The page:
5 Pet Peeves That Are Totally Justified, According to Science
Here's the reason why annoying things are so annoying, and why your survival could depend on them.
Why am I so ANNOYED all the time?
There are three “u”s that make something annoying, says NPR science correspondent Joe Palca: For something to be categorically annoying, it must be unpleasant, unpredictable, and of uncertain duration. Think: A mosquito buzzing in your ear. A traffic jam with no explicable cause. A stranger entertaining the whole Starbucks line with his loud cell phone soliloquy. The optimists among us might write these off as simple “pet peeves,” unworthy of our emotional energy. But recent research into the science of annoyance argues otherwise: The things that annoy us could actually kill us, and getting peeved is a natural expression of survival. Here are five times when “pet peeves” are absolutely worth getting upset about, according to science.
Pet peeve: “I HATE the screech of nails on a chalkboard!”
The rapid, grating change in volume that accompanies chair-on-floor or nail-on-chalkboard friction is unpleasant, unpredictable, and uncertain—but there’s an even spookier reason why screeches get under our skin. “It turns out that fingernails on a blackboard have a similar acoustic signature [to human screams],” Palca tells the American Psychological Association. Our prickling reaction to this screechy, screamy frequency may well be part of a deeply-planted survival instinct: Screams = Danger. So, does that make annoyance a biological tool in our arsenal of survival instincts? Researchers have some bold thoughts on that…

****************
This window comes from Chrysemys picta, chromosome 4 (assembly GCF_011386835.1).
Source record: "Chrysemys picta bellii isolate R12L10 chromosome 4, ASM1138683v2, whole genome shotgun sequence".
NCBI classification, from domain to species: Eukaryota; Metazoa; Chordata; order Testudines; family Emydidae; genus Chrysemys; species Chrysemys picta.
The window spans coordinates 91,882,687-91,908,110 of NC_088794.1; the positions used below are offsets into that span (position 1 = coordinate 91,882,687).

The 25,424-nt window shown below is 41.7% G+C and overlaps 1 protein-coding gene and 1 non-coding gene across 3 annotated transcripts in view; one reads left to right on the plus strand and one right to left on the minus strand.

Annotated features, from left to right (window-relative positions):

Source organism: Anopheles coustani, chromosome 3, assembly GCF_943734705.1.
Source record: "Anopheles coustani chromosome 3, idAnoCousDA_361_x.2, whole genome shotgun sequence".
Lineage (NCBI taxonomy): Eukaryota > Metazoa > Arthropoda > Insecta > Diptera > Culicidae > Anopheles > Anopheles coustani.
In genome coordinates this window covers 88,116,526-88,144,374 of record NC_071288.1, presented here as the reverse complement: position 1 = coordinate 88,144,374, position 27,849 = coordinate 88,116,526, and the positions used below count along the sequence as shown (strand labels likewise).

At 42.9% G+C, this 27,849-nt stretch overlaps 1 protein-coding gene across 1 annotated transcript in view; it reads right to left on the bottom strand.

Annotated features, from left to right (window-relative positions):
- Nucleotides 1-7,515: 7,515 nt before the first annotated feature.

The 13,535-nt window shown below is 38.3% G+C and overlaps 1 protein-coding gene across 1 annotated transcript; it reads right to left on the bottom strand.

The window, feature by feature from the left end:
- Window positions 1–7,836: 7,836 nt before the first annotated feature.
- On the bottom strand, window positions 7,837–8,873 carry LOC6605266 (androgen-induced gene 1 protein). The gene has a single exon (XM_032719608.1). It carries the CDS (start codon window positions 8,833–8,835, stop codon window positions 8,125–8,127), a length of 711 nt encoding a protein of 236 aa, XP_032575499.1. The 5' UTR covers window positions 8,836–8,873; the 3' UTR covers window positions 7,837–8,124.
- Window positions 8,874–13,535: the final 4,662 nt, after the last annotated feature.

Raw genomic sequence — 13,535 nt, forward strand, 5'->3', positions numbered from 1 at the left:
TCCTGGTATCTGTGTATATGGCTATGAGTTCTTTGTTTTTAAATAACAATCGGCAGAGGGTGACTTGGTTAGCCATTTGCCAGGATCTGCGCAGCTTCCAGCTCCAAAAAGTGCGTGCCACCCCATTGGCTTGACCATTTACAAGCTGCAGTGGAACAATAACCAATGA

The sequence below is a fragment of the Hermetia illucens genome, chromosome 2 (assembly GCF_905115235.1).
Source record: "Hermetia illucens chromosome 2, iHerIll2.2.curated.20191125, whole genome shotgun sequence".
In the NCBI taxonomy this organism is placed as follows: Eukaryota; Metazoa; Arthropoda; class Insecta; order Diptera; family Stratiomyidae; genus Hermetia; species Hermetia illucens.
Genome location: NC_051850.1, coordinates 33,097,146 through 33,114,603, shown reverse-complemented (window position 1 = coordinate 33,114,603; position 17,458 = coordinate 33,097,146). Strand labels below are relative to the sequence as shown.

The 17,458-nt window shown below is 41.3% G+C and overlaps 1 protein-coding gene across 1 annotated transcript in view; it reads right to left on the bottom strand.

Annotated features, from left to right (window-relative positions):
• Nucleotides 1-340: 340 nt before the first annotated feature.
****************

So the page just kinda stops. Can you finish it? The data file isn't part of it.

Pet peeve: “I HATE when people chew with their mouths open!”
It’s hard to ignore the moist uproar of another person smacking their lips or chomping their teeth in public—and that’s precisely what makes open-mouth chewing so annoying. “Things that are annoying grab our unwilling attention,” Christopher Peterson, PhD, writes for Psychology Today. “They prevent us from paying attention to other things,” and that can pose a serious hindrance to survival. Consider: While your oblivious coworker is slurping the meat off an entire rotisserie chicken at his desk, you can’t focus on what really matters, like getting your work done, or minimizing YouTube when your boss sneaks up behind you. The chewer’s actions present a survival disadvantage to the listener—and that really ticks some of us off. As audiologist Marsha Johnson explains, people who suffer from misophonia (the pathological hatred of annoying noises) don’t get a say in this pet peeve: “When people hear these sounds, they react with intense emotion… It isn’t a higher cognitive function where you’re going, ‘I don’t like white chocolate lattes.’ This is like a yellow-jacket sting—you slap, jump, run, and scream.” (Related: These are the most annoying dining habits you could have.)
Pet peeve: “I HATE when people blather on their phones in public!”